Long-term test (Introduction): Mazda BT-50 3,2 SLE 4×4 AT
Some of us in the office are of the opinion that every household needs a bakkie. Often you have stuff to move and, if it is not your own, it is a friend or family member who could benefit from having access to a bakkie for a variety of reasons.
This is exactly why I snatched the Mazda BT-50’s key from its custodian, Peter Palm, mere days after it arrived in our garage. The plan was not for a mere weekend jaunt, but a 3 000 km round trip from Cape Town to Johannesburg and back. Apart from visiting some classic-car collections I had another motive: to fetch a 1966 Honda C95 motorcycle that I had bought as a restoration project.
The BT-50 had just returned from our double-cab bakkie shootout (May 2017) and, although it didn’t end up on the podium, I knew it would be one of the better vehicles for the open road. For the first part of the trip, photographer Duwyne Aspeling drove the Mazda up to Johannesburg over the course of two days. There we rendezvoused and collected the bike. Fortunately, it fitted perfectly in the loading bay and the tailgate closed behind it.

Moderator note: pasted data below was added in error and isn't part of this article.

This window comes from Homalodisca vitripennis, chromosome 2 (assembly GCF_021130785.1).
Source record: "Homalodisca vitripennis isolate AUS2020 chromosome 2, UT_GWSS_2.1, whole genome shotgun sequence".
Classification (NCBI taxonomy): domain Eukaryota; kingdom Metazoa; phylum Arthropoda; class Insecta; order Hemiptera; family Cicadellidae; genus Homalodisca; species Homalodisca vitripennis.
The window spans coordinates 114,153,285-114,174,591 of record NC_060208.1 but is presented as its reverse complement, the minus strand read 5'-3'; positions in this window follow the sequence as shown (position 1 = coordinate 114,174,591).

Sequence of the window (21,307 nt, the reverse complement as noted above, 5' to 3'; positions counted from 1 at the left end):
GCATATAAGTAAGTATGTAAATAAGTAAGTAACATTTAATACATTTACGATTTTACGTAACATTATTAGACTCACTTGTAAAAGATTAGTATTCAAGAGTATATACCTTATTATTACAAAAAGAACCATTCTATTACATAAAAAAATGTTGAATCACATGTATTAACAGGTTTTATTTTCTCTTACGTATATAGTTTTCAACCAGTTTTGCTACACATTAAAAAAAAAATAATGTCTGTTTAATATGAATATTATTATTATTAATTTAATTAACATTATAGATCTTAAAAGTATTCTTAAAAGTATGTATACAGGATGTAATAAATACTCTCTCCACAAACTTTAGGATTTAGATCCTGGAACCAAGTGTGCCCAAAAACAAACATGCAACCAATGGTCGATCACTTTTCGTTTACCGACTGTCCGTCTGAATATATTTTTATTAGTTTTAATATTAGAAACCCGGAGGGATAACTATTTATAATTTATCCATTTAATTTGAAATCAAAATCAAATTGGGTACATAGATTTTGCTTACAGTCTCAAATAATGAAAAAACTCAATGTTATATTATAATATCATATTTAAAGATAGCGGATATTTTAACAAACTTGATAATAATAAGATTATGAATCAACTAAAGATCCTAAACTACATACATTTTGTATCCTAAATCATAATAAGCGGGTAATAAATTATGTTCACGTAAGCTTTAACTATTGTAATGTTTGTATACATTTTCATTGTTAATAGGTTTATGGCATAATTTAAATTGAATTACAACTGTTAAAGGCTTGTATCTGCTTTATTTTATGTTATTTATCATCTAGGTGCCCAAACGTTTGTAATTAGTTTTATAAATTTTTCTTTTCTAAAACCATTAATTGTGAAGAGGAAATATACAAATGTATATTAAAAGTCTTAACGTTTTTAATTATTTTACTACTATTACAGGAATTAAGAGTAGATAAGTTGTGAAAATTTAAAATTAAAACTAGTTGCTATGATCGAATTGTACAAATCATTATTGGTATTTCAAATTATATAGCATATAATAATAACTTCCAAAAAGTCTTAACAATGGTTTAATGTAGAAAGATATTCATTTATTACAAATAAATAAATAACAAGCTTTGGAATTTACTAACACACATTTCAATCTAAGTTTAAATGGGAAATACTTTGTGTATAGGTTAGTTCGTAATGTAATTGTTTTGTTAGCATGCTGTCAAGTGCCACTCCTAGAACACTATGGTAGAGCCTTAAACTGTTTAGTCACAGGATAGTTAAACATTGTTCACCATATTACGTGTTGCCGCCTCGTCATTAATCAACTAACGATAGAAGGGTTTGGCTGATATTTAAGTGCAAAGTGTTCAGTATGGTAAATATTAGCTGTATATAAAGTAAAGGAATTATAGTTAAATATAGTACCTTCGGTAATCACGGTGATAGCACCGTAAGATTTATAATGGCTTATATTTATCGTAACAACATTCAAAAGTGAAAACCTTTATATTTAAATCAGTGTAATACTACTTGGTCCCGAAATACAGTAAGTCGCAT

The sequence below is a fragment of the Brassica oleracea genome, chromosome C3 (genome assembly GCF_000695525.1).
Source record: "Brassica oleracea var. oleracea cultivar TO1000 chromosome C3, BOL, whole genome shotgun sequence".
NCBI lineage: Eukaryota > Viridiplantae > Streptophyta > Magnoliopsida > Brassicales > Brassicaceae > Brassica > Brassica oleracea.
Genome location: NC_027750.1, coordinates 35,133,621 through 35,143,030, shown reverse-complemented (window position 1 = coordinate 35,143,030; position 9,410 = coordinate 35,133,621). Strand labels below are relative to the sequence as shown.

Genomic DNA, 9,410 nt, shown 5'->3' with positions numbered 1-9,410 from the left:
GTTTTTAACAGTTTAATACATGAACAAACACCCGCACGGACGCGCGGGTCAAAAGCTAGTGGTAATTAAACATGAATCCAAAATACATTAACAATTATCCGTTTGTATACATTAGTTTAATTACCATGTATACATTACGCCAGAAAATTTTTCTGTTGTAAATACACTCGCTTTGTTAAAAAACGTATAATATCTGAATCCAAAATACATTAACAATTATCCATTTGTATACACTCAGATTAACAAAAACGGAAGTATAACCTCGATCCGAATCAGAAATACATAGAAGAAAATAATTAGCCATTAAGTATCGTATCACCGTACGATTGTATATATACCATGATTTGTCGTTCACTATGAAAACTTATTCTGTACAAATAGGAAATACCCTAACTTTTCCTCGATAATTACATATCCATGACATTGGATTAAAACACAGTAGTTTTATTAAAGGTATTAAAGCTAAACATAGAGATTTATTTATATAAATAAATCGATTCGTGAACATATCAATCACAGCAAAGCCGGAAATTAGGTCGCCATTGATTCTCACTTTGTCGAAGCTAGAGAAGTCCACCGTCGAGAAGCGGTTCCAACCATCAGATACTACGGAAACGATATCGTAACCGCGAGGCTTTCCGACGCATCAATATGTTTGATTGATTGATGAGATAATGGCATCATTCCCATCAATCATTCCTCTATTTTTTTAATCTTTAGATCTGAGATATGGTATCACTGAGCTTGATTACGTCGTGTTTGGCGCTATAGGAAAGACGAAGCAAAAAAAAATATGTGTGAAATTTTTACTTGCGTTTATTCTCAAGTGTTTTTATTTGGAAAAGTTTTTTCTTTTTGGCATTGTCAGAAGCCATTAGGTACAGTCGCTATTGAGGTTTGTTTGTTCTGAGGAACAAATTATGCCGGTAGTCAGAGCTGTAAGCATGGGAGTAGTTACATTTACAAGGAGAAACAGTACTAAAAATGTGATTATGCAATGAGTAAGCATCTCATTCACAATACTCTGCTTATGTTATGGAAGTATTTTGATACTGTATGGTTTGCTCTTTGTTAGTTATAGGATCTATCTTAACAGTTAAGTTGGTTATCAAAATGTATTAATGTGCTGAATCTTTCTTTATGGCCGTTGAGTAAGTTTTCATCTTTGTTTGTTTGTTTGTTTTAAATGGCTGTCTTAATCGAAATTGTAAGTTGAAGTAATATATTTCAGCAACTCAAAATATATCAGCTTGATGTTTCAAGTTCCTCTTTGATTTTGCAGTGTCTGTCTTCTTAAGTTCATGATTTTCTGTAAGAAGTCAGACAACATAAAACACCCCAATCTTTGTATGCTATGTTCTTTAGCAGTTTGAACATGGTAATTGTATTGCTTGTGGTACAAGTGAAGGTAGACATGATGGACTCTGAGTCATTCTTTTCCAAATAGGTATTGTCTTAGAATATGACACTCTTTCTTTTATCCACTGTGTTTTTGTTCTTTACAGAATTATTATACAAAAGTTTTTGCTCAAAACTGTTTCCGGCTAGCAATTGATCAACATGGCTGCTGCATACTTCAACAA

After two photo shoots in Johannesburg, we started making our way south with an overnight stop in Bloemfontein. The time spent on this road trip with the Mazda saw some of its better characteristics quickly come to the fore. It is without a doubt comfortable on the open road, fairly quiet inside and stable at high speeds, with the 3,2-litre’s power and torque (147 kW/470 N.m) making overtaking easy.
On the downside, the moment you drive into town and start looking for a parking space, the bakkie’s size does become a big consideration.
Although I normally make use of Google Maps on my phone for directions, I was still disappointed with the dated-looking, small infotainment system that appears out of place on a new leisure bakkie (especially when it’s compared with the large screen offered in the Ford Ranger).
In the end, the BT-50 brought us safely back to Cape Town and posted a average fuel consumption of 11,23 L/100 km. That figure looks steep, but it’s hardly surprising given both the bike we were carrying and the occasional lead foot.
The BT-50 now has another 11 months to show us what it can do. Peter will use it often to visit his farm near Grabouw, while I’ll soon put it through its paces on a challenging 4×4 track.
After 1 month
Current Mileage: 5 391 km
Average fuel consumption: 10,77 L/100 km
We like: pulling power, improved styling
We don’t like: still not as good-looking as the Ranger